The Artistic Value of Romance

Recently there has been (another) spate of denigration of romance novels by the male commentariat. Honestly, I don’t click on their links or engage in argument with them. They are trolls and thou shalt not feed them. But I am aware of the articles and the ridiculous claims contained therein because I think if you’re in the romance fandom, it’s hard to ignore. It’s like the Kardashians. I’d have to wear blinders to avoid knowing who they are and what they stand for.

Then there are standard arguments against the nay-sayers, which often go something like this: 1) romance is the best-selling genre with so many billions in sales, 2) they elevate the female perspective and honor feminine desire and 3) you just can’t handle that, can you?

And while all these things are true, they also somewhat miss the point. For readers, romance isn’t a profit center or a feminist manifesto, at least not primarily. People read for lots of reasons: 1) to be enlightened and educated, 2) to be entertained or escape into a reality that is less dull than their own and/or 3) to partake of fine art. I’m here to argue that romance does all these things well despite what anyone may say to the contrary about our girly smutty books.

First, let’s talk education. Just this week on Twitter, I have taken part in discussions of proper forms of address in Regency England, how reader consent functions in a novel and Anglo-Saxon cuisine. My husband, who is an inveterate history buff, is well used to my inquiries regarding this or that English king or when firearms became accurate and readily available. And everything I know about jousting, I learned from Katie MacAlister’s Hard Day’s Knight (we’ll talk more about that next week).

What I’m saying is that romance brings me to subjects it never would have occurred to me to be interested in otherwise. I’ve never memorized the kings of England because frankly, I didn’t care. But when he’s giving my beloved heroine as a war prize, you better believe I want to know exactly who that bastard was. And it’s not just historicals that offer potential for education. Cara McKenna’s latest book Hard Time talks about life in prison beyond bad food and gang rape. It’s not a charade of life in prison or someone’s worst fear of what it might be like. It’s the everyday reality. Plus it might seem obvious, but romances teach us about ourselves and each other. Relationships are all literature is ever about anyway. Romance just makes it explicit.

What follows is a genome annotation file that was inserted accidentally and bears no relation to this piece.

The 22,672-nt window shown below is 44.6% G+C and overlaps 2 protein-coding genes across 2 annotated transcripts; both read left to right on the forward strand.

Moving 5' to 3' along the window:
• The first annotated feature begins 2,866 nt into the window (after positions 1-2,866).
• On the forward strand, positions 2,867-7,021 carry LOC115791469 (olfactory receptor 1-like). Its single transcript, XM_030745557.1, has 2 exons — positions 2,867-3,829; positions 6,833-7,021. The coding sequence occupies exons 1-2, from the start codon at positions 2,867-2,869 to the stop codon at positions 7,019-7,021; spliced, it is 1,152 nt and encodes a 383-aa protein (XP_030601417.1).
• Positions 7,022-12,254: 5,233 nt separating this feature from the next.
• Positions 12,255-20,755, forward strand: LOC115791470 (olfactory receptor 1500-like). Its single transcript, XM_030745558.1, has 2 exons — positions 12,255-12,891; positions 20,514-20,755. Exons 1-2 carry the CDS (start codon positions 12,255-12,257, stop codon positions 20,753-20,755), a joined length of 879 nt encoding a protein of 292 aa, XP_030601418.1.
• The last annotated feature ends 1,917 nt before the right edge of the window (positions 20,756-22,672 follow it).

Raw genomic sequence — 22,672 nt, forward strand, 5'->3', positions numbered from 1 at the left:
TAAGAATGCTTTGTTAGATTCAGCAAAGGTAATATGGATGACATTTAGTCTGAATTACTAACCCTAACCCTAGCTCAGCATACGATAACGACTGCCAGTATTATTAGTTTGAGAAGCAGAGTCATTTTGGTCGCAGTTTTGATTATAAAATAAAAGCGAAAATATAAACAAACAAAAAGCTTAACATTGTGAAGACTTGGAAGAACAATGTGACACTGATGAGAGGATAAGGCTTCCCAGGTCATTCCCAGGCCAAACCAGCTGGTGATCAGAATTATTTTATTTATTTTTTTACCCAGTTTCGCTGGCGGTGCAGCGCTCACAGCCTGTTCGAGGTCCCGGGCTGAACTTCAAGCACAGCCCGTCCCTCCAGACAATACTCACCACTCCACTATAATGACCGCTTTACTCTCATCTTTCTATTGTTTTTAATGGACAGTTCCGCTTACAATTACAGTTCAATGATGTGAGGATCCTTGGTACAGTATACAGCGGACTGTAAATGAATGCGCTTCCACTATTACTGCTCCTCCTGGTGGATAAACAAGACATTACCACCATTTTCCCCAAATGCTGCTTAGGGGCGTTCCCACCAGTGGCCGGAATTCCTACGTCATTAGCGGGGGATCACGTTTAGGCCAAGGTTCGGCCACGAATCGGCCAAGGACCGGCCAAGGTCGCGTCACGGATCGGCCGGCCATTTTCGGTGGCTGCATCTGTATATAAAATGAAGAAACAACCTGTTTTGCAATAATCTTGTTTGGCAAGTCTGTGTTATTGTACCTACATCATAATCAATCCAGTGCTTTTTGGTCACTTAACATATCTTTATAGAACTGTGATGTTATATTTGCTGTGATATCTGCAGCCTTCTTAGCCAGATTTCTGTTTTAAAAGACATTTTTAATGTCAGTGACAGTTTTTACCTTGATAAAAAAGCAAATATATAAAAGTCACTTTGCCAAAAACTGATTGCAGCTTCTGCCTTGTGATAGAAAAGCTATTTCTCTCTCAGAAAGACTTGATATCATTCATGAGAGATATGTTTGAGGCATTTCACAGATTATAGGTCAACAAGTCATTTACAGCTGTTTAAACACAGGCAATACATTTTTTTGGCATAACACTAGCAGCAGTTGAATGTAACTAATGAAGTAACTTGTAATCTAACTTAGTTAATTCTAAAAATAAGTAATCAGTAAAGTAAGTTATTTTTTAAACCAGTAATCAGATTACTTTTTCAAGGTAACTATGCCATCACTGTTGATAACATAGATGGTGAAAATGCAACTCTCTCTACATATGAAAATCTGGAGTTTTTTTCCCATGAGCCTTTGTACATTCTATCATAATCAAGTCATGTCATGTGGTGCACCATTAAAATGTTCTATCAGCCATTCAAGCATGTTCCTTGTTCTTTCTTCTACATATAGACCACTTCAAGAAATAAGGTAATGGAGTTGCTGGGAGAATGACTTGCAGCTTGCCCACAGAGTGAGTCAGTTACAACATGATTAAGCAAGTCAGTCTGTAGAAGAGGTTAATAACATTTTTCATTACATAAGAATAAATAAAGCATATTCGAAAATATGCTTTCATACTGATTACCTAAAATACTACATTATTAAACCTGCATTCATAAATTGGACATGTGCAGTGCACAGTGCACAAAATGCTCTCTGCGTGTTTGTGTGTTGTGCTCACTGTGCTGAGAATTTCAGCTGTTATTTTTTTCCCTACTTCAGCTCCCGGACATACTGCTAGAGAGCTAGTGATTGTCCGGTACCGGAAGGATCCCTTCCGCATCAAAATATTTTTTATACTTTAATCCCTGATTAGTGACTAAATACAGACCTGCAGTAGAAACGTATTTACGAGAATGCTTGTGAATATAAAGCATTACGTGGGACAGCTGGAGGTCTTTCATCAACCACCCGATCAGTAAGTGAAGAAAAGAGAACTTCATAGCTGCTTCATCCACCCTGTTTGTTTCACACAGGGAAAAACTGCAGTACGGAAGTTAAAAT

Among literary critics, there also seems to be a bias against literature that is entertaining as if every book we read needs to be improving. We want to be entertained by television and movies and music, so why not books? For every Hannibal, there is a Dancing With the Stars. Tchaikovsky existed alongside (some very ribald) sea chanties. All are entertaining, but bring different pleasures to the table. The romance novels I love have snappy, entertaining dialogue. Stuff goes wrong. People get embarrassed. Or angry. Or horny. All these emotional reactions are honest, true and, yes, entertaining. We get to feel in a safe space. Much like we feel guilt and horror at Twelve Years a Slave, we get to feel self-conscious and fearful and tender and loving in a romance novel as we puzzle out the awful things we humans do to each other every day.